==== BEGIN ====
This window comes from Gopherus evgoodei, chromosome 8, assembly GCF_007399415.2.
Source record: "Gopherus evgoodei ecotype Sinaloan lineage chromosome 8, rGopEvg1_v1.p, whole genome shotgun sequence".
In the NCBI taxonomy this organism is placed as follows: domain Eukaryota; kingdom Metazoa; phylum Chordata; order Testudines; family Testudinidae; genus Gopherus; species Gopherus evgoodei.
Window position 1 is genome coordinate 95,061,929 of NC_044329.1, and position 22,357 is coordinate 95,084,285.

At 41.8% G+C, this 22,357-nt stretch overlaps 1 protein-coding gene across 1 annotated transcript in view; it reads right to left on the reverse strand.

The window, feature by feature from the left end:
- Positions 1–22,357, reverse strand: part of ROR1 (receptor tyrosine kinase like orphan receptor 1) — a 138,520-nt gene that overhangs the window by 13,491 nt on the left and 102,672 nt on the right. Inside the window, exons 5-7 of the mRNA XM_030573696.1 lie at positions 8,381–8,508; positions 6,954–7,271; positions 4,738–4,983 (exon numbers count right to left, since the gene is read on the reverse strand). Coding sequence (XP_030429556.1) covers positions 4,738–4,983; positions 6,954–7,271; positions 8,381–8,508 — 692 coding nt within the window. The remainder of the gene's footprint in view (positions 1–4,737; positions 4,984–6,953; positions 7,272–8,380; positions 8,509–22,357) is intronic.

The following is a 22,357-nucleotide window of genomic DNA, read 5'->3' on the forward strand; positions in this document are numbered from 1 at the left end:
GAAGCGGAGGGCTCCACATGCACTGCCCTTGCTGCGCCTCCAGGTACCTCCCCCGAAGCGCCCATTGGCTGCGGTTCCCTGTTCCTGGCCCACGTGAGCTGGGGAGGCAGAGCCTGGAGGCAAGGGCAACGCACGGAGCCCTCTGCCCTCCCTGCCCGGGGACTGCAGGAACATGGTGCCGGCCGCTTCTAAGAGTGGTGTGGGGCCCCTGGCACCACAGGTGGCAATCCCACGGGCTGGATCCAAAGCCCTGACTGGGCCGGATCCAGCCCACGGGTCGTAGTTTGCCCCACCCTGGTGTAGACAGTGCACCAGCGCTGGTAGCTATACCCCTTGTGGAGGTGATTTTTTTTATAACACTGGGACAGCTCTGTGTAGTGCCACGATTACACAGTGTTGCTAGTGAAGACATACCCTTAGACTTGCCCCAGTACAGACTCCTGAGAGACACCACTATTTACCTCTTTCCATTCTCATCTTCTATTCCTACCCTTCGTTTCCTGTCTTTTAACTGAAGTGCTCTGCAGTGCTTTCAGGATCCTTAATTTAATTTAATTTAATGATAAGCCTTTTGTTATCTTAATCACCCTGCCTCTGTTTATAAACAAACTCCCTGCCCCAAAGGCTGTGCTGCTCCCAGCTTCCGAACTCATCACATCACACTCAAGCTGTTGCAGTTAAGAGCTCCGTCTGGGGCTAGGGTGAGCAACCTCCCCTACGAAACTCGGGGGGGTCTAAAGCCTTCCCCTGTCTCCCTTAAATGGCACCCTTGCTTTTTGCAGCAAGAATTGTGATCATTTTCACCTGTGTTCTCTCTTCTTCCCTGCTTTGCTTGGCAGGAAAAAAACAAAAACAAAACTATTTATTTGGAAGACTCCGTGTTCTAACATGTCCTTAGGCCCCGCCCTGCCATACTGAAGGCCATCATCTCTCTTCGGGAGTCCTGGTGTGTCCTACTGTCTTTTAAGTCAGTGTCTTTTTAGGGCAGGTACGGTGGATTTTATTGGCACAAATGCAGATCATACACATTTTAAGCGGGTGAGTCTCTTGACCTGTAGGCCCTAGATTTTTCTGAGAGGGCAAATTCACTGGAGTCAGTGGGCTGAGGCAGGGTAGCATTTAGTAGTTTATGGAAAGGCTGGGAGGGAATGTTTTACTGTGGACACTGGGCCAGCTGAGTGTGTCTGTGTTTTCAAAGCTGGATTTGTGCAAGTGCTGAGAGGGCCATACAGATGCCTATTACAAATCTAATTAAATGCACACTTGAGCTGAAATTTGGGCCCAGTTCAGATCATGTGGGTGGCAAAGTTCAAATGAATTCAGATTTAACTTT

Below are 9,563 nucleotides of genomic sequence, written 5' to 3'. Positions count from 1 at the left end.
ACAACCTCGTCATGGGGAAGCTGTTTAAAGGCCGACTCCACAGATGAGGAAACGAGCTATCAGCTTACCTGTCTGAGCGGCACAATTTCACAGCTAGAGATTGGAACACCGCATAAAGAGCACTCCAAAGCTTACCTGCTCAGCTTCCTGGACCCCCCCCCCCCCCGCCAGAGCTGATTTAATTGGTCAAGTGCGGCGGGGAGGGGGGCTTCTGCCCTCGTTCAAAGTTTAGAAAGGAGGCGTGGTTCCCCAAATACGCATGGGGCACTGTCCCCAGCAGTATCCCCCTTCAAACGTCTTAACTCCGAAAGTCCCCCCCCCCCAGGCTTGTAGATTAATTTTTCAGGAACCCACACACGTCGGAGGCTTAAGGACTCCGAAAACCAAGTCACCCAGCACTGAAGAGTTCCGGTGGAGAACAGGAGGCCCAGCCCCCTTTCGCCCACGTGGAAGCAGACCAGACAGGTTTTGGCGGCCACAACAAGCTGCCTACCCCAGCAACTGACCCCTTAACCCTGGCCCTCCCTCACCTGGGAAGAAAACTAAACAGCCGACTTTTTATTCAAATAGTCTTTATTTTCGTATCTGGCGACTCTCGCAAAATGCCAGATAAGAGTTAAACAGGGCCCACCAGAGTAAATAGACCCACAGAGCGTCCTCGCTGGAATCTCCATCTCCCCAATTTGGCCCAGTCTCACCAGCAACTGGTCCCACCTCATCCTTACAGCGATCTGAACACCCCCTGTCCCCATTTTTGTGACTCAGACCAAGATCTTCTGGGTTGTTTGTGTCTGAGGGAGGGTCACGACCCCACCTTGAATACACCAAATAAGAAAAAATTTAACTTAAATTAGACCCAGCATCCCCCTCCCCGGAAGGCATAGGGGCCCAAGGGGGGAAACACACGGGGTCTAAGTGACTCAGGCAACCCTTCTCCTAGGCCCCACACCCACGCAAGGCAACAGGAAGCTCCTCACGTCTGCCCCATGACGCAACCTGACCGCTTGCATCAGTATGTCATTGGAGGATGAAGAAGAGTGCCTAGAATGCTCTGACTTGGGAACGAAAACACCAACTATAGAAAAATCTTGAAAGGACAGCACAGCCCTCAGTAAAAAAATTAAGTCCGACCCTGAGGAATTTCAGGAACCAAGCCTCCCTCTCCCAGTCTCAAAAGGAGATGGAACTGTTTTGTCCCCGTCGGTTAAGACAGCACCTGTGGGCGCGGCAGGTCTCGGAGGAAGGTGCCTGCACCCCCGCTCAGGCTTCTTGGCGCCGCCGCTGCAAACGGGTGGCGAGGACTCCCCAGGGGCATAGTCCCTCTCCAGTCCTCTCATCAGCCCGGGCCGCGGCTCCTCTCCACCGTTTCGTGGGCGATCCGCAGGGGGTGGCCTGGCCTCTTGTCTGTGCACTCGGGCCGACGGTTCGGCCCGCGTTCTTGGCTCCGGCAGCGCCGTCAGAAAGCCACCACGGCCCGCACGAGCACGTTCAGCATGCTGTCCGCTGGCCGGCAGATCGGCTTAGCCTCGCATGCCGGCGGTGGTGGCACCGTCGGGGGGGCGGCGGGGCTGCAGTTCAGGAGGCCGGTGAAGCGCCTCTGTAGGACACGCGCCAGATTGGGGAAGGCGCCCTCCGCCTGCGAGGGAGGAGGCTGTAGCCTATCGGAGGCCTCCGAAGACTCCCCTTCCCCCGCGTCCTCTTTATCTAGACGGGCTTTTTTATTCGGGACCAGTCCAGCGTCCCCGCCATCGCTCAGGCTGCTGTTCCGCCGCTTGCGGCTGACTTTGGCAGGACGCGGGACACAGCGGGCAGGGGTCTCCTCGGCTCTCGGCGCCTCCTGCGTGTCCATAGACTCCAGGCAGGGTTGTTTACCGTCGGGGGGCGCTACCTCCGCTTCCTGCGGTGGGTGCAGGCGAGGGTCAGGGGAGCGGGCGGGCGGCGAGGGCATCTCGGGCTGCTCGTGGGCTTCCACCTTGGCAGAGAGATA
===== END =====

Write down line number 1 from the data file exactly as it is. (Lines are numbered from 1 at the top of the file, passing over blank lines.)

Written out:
This window comes from Gopherus evgoodei, chromosome 8, assembly GCF_007399415.2.